In an interview with the mainstream media, reported on 28 August, election applicant Halimah Yacob urged Singaporeans to “look past race” in the upcoming presidential election in September.
Mdm Halimah made the call “despite this being a reserved election for the candidates from the Malay community”, Channel Newsasia reported. The former Speaker of Parliament then laid out her experience in various sectors, including the labour movement, to show that she is eminently qualified to represent Singaporeans.
But can, and should, Singaporeans “look past race” in an election which is specially reserved for a particular race – the Malays, in this instance?
The entire premise of the Reserved Election is based on race – that the head of state of Singapore must be represented by each of the races at some point in time in what can only be described as a carousel system of racial representation.
The very fact that Mdm Halimah would qualify to run as a candidate is based, primarily, on her racial make-up.
This upcoming Reserved Election, therefore, would perhaps be of more significance to the Malay community (and if it is, there is nothing wrong with this), rather than for the other races, although it may still hold importance, given the role of the president.
But therein also lies the problem of a Reserved Election, as many have already pointed out – namely, that it diminishes the credibility of the eventual office holder, since he or she would be seen as having only assumed the office because of affirmative action.
Mdm Halimah, on her part, has argued that although the election is a reserved one, candidates would still have to satisfy the qualifying criterion as per an open election. This may be so, but the basic entry-point qualification is still one’s race, in this case.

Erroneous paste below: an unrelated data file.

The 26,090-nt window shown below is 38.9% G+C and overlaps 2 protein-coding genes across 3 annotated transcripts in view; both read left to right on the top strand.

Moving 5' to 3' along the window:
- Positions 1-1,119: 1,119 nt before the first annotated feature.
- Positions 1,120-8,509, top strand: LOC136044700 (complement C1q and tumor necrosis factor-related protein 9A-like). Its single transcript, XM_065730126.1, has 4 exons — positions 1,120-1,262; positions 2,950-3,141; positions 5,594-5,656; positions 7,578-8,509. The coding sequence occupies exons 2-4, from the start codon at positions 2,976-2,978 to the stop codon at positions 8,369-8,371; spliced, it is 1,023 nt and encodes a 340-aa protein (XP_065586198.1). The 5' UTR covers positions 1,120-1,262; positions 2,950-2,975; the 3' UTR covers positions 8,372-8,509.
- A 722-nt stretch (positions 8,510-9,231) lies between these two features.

So, to urge Singaporeans to “look past race” may be the politically correct thing to say. But in reality, the eventual winner will always be seen as someone who became president through an alternative route, designed and ring-fenced specially to prevent other races from contesting.
The irony here is that someone of Mdm Halimah’s reputation would easily win in an open election. Instead, it is rather unfortunate that she would – if she wins in September – be seen as a “lesser” winner because her challengers were artificially limited to only those from her own community.
This, perhaps, is the greatest harm that a Reserved Election will do to the Elected President office – that its occupant did not face a wider pool of competitors to indisputably earn the right to represent the nation at the highest level.
So, let’s not “look past race” because the Reserved Election is a flawed scheme which needs to be abolished. It needs to be reverted to the appointed president scheme we had before, and for the Elected President scheme to be abolished altogether.
Institutionalising race as a pre-requisite for anyone to represent all Singaporeans should be consigned to the rubbish heap of absurdities.